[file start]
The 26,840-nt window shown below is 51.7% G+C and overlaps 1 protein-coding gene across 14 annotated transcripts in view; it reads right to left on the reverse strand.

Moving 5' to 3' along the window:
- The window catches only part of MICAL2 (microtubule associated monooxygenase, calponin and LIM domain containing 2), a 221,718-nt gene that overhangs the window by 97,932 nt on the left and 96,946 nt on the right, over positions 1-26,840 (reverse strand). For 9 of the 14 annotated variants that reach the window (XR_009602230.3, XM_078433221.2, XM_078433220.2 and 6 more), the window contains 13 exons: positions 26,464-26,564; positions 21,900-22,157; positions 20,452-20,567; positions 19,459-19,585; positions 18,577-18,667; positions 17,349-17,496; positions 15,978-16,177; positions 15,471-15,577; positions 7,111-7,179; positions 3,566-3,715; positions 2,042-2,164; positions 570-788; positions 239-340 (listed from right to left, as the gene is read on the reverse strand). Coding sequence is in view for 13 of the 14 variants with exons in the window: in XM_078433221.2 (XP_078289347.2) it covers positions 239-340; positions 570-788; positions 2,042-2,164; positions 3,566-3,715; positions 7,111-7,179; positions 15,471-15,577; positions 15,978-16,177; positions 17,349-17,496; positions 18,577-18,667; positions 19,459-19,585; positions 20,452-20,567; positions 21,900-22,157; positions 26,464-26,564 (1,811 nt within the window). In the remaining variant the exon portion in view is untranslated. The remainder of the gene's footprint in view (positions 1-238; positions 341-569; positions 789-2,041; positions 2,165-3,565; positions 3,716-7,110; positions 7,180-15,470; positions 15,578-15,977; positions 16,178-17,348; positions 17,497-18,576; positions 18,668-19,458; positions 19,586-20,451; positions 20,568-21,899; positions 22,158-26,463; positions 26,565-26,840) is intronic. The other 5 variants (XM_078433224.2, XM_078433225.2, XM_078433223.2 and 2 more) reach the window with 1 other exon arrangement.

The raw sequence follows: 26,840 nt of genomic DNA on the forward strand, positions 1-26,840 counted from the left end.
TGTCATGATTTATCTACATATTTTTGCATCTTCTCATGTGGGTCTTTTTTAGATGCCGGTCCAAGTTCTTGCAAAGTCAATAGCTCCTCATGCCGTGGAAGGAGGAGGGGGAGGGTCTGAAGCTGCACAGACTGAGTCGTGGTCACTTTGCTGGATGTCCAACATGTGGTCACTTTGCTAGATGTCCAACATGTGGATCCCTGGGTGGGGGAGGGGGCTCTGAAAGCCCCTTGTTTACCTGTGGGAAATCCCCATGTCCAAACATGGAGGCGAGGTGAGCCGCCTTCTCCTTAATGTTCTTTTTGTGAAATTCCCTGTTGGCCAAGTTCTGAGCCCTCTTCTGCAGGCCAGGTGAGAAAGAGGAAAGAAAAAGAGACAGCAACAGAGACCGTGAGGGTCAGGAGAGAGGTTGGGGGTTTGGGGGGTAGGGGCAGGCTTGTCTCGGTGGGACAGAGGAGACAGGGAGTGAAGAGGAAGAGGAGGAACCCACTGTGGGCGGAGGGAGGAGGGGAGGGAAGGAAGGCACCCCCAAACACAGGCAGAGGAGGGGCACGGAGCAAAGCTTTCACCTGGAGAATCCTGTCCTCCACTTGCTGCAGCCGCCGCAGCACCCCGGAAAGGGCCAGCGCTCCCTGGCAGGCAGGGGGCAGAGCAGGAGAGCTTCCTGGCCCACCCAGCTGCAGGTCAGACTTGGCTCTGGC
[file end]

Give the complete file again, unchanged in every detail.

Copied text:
The 26,840-nt window shown below is 51.7% G+C and overlaps 1 protein-coding gene across 14 annotated transcripts in view; it reads right to left on the reverse strand.

Moving 5' to 3' along the window:
- The window catches only part of MICAL2 (microtubule associated monooxygenase, calponin and LIM domain containing 2), a 221,718-nt gene that overhangs the window by 97,932 nt on the left and 96,946 nt on the right, over positions 1-26,840 (reverse strand). For 9 of the 14 annotated variants that reach the window (XR_009602230.3, XM_078433221.2, XM_078433220.2 and 6 more), the window contains 13 exons: positions 26,464-26,564; positions 21,900-22,157; positions 20,452-20,567; positions 19,459-19,585; positions 18,577-18,667; positions 17,349-17,496; positions 15,978-16,177; positions 15,471-15,577; positions 7,111-7,179; positions 3,566-3,715; positions 2,042-2,164; positions 570-788; positions 239-340 (listed from right to left, as the gene is read on the reverse strand). Coding sequence is in view for 13 of the 14 variants with exons in the window: in XM_078433221.2 (XP_078289347.2) it covers positions 239-340; positions 570-788; positions 2,042-2,164; positions 3,566-3,715; positions 7,111-7,179; positions 15,471-15,577; positions 15,978-16,177; positions 17,349-17,496; positions 18,577-18,667; positions 19,459-19,585; positions 20,452-20,567; positions 21,900-22,157; positions 26,464-26,564 (1,811 nt within the window). In the remaining variant the exon portion in view is untranslated. The remainder of the gene's footprint in view (positions 1-238; positions 341-569; positions 789-2,041; positions 2,165-3,565; positions 3,716-7,110; positions 7,180-15,470; positions 15,578-15,977; positions 16,178-17,348; positions 17,497-18,576; positions 18,668-19,458; positions 19,586-20,451; positions 20,568-21,899; positions 22,158-26,463; positions 26,565-26,840) is intronic. The other 5 variants (XM_078433224.2, XM_078433225.2, XM_078433223.2 and 2 more) reach the window with 1 other exon arrangement.

The raw sequence follows: 26,840 nt of genomic DNA on the forward strand, positions 1-26,840 counted from the left end.
TGTCATGATTTATCTACATATTTTTGCATCTTCTCATGTGGGTCTTTTTTAGATGCCGGTCCAAGTTCTTGCAAAGTCAATAGCTCCTCATGCCGTGGAAGGAGGAGGGGGAGGGTCTGAAGCTGCACAGACTGAGTCGTGGTCACTTTGCTGGATGTCCAACATGTGGTCACTTTGCTAGATGTCCAACATGTGGATCCCTGGGTGGGGGAGGGGGCTCTGAAAGCCCCTTGTTTACCTGTGGGAAATCCCCATGTCCAAACATGGAGGCGAGGTGAGCCGCCTTCTCCTTAATGTTCTTTTTGTGAAATTCCCTGTTGGCCAAGTTCTGAGCCCTCTTCTGCAGGCCAGGTGAGAAAGAGGAAAGAAAAAGAGACAGCAACAGAGACCGTGAGGGTCAGGAGAGAGGTTGGGGGTTTGGGGGGTAGGGGCAGGCTTGTCTCGGTGGGACAGAGGAGACAGGGAGTGAAGAGGAAGAGGAGGAACCCACTGTGGGCGGAGGGAGGAGGGGAGGGAAGGAAGGCACCCCCAAACACAGGCAGAGGAGGGGCACGGAGCAAAGCTTTCACCTGGAGAATCCTGTCCTCCACTTGCTGCAGCCGCCGCAGCACCCCGGAAAGGGCCAGCGCTCCCTGGCAGGCAGGGGGCAGAGCAGGAGAGCTTCCTGGCCCACCCAGCTGCAGGTCAGACTTGGCTCTGGC